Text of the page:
Battle to read can be rewarding

Recently the OBSERVER ran a poll question asking if readers had read a book in the last week and it kind of stirred up memories of my own reading history.

Like most people of my age I was introduced to reading in the first grade with the “Dick and Jane” books. I think that I made normal progress because I could comprehend that Spot was running and that Dick was throwing a ball but that Jane dropped it. Of course today Jane would not only catch the ball but throw a fast ball back to Dick that would bruise his hand. Things were simpler in 1951.

In the spring of 1952, my reading progress came to a halt when I came down with a severe case of scarlet fever and missed the last two months of first grade.

When I returned in the fall to second grade I struggled with my reading. My fellow students had pushed on to more advanced material but I was back with Dick, Jane, Spot and Mom and Dad who were like most couples back in the 1950s, still in a first marriage.

Back in those days there were no remedial reading teachers, or whatever they are called now so I was in the hands of my second grade teacher who became very frustrated and annoyed by my lack of progress. I was trying my best and while I can laugh about it 65 years later, at that time I was lost when it came to reading. It wasn’t funny to an 8 year old.

I did make progress with reading in the third grade but by that point reading was a drag and so was the rest of school.

But then something happened early in the fourth grade. One day a friend of mine came to school with a new library card and a book that he had taken out. It was a Landmark young readers’ version of Guadalcanal Diary by Richard Tregaskis. It was the story of the U.S. Marine landing on the Japanese held Island in 1942 and he let me look through it. It was something else, an exciting story about Americans in combat in World War II. Now that was something worth reading I thought.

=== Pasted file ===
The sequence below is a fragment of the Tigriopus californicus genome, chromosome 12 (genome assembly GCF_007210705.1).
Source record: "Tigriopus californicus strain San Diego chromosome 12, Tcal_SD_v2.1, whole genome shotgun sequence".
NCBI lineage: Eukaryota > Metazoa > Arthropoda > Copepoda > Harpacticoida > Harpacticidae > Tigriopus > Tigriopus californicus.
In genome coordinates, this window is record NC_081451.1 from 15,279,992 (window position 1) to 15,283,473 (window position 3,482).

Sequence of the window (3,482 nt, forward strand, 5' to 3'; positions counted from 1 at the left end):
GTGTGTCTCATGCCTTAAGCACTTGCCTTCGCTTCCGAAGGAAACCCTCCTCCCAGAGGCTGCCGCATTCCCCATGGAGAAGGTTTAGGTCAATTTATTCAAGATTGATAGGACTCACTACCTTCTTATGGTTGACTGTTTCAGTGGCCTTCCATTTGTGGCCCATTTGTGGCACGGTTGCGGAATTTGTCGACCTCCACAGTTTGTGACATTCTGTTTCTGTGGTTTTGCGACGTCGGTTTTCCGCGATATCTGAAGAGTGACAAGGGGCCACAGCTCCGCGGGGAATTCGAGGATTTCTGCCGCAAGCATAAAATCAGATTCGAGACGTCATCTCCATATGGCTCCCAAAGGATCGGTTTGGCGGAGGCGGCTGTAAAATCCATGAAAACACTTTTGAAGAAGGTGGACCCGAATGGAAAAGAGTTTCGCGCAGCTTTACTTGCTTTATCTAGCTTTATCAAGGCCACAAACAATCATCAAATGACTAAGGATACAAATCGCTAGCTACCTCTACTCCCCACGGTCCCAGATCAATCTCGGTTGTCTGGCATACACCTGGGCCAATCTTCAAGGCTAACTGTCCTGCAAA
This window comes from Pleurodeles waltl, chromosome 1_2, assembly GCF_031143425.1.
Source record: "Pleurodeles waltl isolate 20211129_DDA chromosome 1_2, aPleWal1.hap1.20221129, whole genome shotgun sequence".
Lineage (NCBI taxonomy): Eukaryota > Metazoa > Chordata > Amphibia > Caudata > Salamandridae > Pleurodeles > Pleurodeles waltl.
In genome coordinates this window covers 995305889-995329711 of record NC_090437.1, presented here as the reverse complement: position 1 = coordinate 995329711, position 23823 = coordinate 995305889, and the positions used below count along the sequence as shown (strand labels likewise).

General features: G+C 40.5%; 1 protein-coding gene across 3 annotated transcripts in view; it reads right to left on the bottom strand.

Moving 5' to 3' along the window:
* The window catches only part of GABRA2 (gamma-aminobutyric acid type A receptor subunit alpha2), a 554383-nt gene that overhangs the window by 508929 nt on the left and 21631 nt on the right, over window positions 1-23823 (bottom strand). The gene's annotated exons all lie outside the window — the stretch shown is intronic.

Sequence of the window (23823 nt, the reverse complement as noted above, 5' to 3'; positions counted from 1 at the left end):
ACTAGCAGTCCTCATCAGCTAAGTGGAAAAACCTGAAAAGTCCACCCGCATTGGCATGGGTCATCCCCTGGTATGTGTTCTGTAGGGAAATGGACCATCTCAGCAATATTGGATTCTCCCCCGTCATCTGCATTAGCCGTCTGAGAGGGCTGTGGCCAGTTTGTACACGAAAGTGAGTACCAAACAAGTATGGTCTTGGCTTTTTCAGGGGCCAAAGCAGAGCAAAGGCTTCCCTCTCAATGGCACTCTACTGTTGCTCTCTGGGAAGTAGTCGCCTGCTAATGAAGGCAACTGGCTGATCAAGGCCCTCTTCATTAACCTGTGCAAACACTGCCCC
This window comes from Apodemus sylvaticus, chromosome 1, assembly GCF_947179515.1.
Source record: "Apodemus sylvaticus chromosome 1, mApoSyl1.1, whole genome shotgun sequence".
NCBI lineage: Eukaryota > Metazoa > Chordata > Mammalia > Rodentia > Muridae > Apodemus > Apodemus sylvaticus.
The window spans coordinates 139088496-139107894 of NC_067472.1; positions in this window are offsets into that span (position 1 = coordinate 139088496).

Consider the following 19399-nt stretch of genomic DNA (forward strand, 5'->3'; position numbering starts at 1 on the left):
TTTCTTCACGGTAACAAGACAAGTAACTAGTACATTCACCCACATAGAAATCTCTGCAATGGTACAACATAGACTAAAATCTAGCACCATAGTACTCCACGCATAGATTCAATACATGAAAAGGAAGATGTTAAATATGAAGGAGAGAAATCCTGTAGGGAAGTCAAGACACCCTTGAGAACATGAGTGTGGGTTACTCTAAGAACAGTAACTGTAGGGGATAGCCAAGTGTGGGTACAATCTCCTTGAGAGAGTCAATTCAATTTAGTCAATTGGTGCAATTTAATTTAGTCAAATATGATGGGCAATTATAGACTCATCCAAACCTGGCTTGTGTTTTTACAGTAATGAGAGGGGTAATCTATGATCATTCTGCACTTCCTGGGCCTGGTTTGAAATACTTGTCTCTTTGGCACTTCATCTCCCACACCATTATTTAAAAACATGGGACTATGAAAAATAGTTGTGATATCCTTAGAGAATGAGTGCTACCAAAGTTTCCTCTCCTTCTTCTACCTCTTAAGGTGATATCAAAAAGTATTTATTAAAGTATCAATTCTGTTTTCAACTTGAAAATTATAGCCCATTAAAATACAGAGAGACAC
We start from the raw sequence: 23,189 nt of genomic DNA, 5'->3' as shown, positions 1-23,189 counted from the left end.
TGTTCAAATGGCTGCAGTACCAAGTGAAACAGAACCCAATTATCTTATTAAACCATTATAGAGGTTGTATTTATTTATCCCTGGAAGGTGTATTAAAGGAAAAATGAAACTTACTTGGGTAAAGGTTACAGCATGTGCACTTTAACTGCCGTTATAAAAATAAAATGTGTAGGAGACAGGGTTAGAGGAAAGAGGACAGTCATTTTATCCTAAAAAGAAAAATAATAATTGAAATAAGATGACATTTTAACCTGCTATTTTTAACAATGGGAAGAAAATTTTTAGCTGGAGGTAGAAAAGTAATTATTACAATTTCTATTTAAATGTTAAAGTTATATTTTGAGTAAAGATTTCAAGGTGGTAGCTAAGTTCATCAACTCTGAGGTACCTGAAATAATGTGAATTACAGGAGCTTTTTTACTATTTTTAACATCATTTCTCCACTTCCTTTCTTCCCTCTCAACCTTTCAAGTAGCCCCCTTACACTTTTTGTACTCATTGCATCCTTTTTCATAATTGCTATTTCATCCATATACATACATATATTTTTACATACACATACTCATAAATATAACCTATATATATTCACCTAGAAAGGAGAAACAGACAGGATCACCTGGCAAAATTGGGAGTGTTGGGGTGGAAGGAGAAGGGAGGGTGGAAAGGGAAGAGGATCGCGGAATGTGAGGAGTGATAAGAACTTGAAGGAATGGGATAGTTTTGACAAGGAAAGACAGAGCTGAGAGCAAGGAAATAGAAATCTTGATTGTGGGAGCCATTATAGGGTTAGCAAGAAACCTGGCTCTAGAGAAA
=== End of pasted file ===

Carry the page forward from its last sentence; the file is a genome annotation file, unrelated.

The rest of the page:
I went home that night and told my parents I wanted a library card. I’m not sure what they made of my interest in a library card after my reading struggles but said to go ahead. I went to the library the next day and the librarian, Mrs. Diefendorf gave me an application that I had to have one of my parents sign because I was not yet 12. I remember I ran to my father’s office and got him to sign the application and hurried back and got my card. The first book I took out was the Landmark edition of “Thirty Seconds Over Tokyo,” the story of the Doolittle raid on Japan in April 1942.

I devoured the book in two or three days and went back for more. From the standpoint of reading I never looked back. My reading came up to grade level and beyond. I read through the available Landmark series in about a year while branching out into other books.

When I started reading adult books Mrs. Diefendorf was a little concerned I might be getting in over my head but then saw I was up to them. I do, however think that she was just a little unsure when I took out “Baa Baa Black Sheep,” the autobiography of Marine Corps Pilot, Medal of Honor Winner, POW and alcoholic, Gregory Pappy Boyington.

Since those days in the late 1950s I have always been a reader and because my wife is a reader also our house is filled with books. Being able to read is critical because if you can’t read and comprehend you’ll have trouble with everything else. There is a slogan for a reading program that says “reading is fundamental” and truer words have seldom been written.

I know that there is the stereotypical nonreader who is from the inner city and is just pushed through school but in my life I have been confronted by intelligent middle class people who can’t read, and who when confronted by having to read something say they forgotten their glasses. It can be an embarrassing situation for all involved, and very likely caused by learning disabilities of some sort, but you wonder how it could have happened in this day and age.

My advice to anyone who finds reading difficult, no matter what your age, is to seek help from a literacy program or a relative or friend and then find a book about a subject that interests you. You may struggle and become frustrated but you might become a reader.

Thomas Kirkpatrick Sr. is a Silver Creek resident. Send comments to